Right. Absolutely. But I assume you wouldn't recommend running a dollar longneck as a regular menu item. No matter how much business you drive into your place, if the numbers at the end of the month, or quarter, or year, are off, they're off. Sure. Suppose I increase sales of tallboys by, let's say, 300 bottles a night. I'm not making anything like as much as I should on the beer, and I'm drawing drinkers away from PROFITABLE items, like draft beer.
No one with half a brain would say that it's simple. Even I wouldn't, and I don't even have half a brain left. And I'd be the very very last one to stick up for the pencil pushers. But I'm here to tell you that if, at the end of the day, you've got a bar or restaurant with a 30% beverage cost, you won't have to do those calculations much longer.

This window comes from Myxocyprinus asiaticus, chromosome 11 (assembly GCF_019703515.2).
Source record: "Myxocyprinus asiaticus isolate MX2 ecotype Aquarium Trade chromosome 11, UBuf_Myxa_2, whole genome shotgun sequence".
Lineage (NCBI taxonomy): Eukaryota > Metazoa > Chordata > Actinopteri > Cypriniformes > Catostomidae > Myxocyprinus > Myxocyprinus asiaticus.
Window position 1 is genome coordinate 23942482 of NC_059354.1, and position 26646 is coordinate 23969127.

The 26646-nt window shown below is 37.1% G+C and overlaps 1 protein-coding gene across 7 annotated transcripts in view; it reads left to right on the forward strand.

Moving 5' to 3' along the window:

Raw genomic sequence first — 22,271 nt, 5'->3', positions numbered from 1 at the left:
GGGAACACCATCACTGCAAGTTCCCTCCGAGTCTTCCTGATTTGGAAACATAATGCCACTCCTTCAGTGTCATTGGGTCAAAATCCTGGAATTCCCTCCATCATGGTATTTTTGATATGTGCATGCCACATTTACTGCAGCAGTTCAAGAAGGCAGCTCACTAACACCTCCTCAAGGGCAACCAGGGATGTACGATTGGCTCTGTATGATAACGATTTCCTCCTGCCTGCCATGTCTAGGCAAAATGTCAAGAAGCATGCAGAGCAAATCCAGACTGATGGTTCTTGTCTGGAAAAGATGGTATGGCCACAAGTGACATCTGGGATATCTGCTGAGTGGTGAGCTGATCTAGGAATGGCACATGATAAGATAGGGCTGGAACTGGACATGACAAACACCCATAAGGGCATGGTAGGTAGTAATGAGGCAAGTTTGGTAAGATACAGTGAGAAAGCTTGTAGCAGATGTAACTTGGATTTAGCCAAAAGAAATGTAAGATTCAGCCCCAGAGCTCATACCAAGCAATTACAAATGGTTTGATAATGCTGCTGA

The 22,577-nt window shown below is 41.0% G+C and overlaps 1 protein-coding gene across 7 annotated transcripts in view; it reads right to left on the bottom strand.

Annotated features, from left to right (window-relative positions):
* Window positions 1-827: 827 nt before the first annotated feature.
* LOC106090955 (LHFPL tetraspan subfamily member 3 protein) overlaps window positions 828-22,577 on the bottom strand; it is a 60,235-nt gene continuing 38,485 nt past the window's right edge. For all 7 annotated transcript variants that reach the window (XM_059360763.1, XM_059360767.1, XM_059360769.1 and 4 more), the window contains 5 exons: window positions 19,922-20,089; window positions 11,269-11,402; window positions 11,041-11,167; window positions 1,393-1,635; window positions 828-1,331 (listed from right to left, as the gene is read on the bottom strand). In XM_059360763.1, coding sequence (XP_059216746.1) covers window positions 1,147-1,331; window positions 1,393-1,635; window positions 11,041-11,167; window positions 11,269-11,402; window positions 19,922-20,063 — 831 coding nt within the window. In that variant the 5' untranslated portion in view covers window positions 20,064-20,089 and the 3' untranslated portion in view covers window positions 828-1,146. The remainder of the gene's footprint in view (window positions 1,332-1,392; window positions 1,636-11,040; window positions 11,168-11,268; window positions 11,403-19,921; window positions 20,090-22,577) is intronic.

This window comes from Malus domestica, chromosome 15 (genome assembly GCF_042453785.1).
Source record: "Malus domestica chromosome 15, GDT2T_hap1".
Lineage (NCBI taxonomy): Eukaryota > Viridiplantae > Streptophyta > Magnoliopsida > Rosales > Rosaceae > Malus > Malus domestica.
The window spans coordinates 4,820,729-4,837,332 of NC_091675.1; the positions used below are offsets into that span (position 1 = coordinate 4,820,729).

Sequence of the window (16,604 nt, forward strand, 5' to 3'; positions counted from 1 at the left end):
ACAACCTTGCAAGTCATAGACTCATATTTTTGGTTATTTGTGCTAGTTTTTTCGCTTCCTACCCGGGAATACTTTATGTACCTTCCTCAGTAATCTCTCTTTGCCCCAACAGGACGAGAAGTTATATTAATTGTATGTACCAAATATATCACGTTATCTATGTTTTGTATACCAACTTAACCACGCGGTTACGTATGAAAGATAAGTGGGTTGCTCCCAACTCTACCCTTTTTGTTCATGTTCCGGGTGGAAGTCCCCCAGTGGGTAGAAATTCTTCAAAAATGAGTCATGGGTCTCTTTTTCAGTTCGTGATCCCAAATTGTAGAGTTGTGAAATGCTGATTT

Sure, there are variable, as I tried to point out. There's a labor/foodcost balance that can go either way without affecting profitability. And there are intangibles. And you can do wonders by getting folks to order your signature appetizer which adds six bucks to every check at a 10% food cost (anyone want a Bloomin' Onion?). But in the long run, you can't beat the numbers.
Your food cost and bev cost are, substantially, the ONLY variable costs in the joint. When they go up, profit goes down. And increasing the amount of unprofitable business just opens your veins a little faster.